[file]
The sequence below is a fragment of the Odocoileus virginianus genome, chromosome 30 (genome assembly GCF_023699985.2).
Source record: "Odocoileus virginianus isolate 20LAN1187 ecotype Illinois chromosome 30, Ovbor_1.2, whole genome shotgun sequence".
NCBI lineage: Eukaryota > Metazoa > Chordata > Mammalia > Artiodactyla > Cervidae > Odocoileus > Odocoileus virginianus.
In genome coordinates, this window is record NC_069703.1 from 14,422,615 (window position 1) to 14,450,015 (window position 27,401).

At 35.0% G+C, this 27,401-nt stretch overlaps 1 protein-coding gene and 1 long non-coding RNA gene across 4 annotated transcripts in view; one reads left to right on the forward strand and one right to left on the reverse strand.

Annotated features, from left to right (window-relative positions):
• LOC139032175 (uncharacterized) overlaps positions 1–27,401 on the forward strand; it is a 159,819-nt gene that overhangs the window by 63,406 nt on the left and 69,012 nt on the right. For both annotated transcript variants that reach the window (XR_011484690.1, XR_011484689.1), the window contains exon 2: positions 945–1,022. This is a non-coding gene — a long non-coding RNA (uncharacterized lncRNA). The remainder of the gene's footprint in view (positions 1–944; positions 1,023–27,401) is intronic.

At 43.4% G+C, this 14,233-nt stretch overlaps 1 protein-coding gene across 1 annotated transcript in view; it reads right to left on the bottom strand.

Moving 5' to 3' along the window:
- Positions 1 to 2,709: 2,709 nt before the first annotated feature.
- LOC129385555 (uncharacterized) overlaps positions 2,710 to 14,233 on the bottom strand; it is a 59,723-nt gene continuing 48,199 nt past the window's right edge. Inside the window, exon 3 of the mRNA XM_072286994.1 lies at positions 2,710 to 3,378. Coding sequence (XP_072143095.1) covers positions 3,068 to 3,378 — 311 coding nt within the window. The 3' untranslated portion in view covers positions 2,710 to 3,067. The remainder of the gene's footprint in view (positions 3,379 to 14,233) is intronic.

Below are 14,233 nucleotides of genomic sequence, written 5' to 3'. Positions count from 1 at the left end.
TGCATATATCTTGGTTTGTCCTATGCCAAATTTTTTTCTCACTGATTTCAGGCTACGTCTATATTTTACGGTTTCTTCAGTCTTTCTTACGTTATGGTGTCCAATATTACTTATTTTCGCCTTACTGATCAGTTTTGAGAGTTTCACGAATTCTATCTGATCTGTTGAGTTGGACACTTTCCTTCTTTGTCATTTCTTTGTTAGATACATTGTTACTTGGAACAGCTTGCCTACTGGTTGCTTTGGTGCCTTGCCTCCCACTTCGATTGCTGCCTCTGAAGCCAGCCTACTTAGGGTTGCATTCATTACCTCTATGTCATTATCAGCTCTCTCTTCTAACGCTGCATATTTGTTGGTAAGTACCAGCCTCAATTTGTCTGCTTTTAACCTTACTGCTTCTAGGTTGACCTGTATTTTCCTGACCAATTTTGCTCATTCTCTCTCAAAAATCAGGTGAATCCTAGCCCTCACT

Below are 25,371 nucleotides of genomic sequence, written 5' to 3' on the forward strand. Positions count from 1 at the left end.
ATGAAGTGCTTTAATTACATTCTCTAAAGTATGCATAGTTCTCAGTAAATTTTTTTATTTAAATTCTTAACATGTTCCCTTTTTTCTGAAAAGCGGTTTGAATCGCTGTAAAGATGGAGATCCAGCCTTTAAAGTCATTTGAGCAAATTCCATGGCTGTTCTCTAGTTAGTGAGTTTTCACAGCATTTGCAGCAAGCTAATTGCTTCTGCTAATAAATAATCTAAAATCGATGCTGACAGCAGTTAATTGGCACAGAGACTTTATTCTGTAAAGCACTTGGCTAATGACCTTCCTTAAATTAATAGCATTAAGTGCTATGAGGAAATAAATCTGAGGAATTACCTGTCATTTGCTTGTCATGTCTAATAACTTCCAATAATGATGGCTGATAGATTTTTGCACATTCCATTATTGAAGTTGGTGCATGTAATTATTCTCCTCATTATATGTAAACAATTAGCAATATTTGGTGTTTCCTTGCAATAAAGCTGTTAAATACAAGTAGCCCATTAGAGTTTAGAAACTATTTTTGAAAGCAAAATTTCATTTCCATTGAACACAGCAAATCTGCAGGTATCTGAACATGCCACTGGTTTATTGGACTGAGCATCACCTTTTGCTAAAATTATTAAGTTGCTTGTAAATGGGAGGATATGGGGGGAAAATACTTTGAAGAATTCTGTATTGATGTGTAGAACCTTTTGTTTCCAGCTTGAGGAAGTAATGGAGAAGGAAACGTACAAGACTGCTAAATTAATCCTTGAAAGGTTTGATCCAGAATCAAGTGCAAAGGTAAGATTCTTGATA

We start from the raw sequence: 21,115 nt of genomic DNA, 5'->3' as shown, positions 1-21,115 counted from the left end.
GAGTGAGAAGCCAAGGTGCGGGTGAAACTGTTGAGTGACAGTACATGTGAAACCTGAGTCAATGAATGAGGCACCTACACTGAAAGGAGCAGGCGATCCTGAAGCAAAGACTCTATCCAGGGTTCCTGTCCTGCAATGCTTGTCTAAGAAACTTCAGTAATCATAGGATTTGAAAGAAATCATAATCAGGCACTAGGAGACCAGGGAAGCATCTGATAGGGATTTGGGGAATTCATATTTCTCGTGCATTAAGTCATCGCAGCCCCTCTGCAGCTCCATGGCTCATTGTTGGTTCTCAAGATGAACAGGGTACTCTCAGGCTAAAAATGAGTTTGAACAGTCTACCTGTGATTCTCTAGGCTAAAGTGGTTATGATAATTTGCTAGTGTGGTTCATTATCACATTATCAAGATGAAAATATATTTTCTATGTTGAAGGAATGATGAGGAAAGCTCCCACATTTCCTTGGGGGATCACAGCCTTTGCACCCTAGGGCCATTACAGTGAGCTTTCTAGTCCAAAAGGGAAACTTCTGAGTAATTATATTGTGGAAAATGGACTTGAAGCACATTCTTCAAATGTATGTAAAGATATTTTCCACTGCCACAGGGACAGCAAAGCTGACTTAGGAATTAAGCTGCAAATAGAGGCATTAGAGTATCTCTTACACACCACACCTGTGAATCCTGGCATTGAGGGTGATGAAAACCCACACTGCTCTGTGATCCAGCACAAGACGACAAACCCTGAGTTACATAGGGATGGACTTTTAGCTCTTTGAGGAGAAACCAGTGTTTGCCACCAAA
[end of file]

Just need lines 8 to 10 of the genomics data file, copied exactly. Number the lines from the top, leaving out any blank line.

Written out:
At 43.4% G+C, this 14,233-nt stretch overlaps 1 protein-coding gene across 1 annotated transcript in view; it reads right to left on the bottom strand.

Moving 5' to 3' along the window:
- Positions 1 to 2,709: 2,709 nt before the first annotated feature.